8:28: Gingrich’s “ohhhh, really” expression when CNN confirms that Romney’s TV ad is actually Romney’s TV is priceless. So is Romney’s answer: He’s single-handedly negating the importance of the “I approved this message line” by deploying Ronald Reagan’s answer to Iran-Contra questions.
8:32: “And what my trustee did…” Romney has that Kerry-esque skill of being unable to spin some nonsense about a complicated issue, and instead giving an inherently unrelatable explanation.
8:37: It’s too ingrained in the debate to contradict, I suppose, but the idea that the Community Reinvestment Act was behind the financial crisis is – to quote a presidential candidate – pious baloney. The fact is that Freddie/Fannie guaranteed loans had higher standards than the less-regulated private loans.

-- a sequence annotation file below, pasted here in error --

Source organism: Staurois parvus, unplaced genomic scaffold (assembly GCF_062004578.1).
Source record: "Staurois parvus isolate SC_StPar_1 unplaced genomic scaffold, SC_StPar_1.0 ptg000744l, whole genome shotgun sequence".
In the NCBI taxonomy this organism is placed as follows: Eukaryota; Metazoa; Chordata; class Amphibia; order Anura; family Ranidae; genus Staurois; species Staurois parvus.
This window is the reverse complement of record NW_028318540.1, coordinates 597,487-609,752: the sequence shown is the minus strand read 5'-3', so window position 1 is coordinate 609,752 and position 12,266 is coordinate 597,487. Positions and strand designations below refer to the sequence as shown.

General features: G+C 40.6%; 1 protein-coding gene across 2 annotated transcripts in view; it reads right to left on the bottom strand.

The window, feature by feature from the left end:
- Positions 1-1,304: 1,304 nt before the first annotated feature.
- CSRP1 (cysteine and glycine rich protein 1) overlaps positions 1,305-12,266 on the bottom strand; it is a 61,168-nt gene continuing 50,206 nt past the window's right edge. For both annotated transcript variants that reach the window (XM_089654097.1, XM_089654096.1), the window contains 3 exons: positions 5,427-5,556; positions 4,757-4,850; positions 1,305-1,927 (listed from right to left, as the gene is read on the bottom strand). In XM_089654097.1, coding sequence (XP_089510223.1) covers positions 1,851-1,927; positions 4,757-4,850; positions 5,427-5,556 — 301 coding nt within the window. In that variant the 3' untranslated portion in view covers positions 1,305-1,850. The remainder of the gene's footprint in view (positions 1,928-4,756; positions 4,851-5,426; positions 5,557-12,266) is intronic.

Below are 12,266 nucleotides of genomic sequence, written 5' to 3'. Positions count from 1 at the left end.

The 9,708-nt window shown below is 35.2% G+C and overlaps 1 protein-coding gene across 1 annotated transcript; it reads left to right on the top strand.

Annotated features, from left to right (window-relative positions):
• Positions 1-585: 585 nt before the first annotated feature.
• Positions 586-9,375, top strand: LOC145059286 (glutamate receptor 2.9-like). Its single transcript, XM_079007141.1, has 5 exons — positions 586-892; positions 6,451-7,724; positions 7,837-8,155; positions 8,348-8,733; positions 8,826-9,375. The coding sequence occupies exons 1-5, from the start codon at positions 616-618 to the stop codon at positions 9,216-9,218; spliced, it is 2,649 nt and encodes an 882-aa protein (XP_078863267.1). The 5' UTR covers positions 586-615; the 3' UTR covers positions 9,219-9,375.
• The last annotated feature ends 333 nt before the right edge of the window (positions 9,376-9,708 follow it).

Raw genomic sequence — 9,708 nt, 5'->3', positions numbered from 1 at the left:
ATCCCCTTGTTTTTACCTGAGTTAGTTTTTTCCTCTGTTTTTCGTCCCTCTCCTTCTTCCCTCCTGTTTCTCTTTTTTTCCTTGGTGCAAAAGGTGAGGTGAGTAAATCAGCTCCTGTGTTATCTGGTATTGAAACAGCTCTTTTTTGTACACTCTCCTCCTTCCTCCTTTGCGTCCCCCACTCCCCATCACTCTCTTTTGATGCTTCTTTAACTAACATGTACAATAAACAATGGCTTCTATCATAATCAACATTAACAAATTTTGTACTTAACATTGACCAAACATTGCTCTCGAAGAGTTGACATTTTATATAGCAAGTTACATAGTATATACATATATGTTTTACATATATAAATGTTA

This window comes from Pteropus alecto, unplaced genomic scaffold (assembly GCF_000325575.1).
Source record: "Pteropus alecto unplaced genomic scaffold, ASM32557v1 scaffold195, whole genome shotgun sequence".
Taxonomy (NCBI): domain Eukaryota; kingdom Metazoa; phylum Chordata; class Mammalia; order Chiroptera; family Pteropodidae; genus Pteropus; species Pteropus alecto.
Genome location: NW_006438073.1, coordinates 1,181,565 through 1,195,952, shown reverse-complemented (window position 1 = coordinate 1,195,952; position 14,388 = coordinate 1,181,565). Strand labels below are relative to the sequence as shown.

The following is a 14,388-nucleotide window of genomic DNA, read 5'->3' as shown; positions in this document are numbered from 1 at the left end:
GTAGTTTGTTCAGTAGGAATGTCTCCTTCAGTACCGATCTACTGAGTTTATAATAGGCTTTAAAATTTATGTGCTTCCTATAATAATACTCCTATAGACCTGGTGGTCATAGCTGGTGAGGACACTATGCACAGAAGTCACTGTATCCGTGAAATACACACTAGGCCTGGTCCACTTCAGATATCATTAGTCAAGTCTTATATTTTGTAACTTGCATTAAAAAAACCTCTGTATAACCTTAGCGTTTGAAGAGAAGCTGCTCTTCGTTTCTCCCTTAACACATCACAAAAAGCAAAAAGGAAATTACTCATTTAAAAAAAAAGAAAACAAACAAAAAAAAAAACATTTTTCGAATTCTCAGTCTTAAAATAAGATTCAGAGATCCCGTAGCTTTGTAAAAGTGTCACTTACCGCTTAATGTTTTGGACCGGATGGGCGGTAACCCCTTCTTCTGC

8:41: What do you know, Romney wins the War of the Moderator for once. It helps that Gingrich’s attack on Blitzer, this time, is completely indefensible. Out of nowhere, he rejects the idea that he has to fight out campaign trail rhetoric onstage: It’s below the dignity of a debate! This tees up Romney: “Wouldn’t it be nice if people didn’t make statements they weren’t willing to defend onstage?” Nothing Gingrich says after that really lands. Blitzer doesn’t back down, and the question is far – the magic slips away.
8:48: A good zinger from Ron Paul: “There are laws against age discrimination!” He’s just happy not to get another damn question about whether he’d run third party.
8:55: Just like his speech last week, Gingrich’s moon talk actually makes sense here. He’s describing things that would be good for the economy two hours down the coast.